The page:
Rising College Tuition and its Effects on College Finance: New Evidence from the National Longitudinal Survey of Youth 1997
|dc.description.abstract||To study students' borrowing behaviors in response to the rising tuition, we construct an OLS regression model to analyze the state tuition effect on multiple college finance approaches. Using the National Longitudinal Survey of Youth 1997 (NLSY97), its Geocode, and the state-level average tuition costs from the National Center for Education Statistics (NCES), we fix the age of the respondents at 17 and match them with the tuition costs based on their birth cohorts and state of residence. The employment of the state-level tuition at the age before college entry eliminates the endogeneity problem of self-reported tuition costs. Our results show that as the tuition rises, students receive higher grants and scholarships, and amass more debts from the government and family or friends. Specifically, on average, with a 1 dollar increase in the average annual in-state tuition costs for 4-year public institutions, a student receives 0.666 dollar more in grants or scholarships, an extra 0.347 dollar in government loans and 0.128 dollar in loans from family or friends cumulatively.||en_US|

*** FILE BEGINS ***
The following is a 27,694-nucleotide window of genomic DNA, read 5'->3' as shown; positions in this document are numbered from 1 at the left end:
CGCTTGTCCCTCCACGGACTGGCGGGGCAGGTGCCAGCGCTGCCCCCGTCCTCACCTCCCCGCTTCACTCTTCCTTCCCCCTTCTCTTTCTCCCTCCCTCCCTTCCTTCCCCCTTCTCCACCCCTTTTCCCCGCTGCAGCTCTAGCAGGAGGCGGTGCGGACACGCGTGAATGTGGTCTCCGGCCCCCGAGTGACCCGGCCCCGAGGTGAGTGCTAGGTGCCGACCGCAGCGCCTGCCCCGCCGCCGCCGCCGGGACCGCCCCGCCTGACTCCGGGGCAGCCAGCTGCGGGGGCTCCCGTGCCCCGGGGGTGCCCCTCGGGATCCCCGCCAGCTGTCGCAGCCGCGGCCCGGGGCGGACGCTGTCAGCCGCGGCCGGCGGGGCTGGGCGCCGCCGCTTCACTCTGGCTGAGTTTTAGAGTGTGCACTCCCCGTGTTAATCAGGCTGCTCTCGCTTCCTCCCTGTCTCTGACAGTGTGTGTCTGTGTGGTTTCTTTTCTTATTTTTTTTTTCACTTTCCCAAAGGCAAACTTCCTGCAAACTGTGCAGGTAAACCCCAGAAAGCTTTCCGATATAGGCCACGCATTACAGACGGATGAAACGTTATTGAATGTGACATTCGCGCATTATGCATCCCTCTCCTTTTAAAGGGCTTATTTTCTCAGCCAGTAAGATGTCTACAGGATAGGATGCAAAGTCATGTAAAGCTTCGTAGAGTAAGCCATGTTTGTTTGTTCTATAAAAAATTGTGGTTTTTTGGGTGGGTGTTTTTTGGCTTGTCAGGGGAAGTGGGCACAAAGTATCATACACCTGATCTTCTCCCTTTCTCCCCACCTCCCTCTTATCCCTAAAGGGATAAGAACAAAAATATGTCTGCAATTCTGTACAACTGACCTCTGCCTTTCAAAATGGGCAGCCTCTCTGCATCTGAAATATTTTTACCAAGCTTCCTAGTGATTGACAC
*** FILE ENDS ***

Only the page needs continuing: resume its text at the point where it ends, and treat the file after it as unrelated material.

|dc.publisher||The Ohio State University||en_US|
|dc.relation.ispartofseries||The Ohio State University. Department of Economics Honors Theses; 2021||en_US|
|dc.title||Rising College Tuition and its Effects on College Finance: New Evidence from the National Longitudinal Survey of Youth 1997||en_US|
|dc.description.academicmajor||Academic Major: Economics||en_US|
Files in this item
Items in Knowledge Bank are protected by copyright, with all rights reserved, unless otherwise indicated.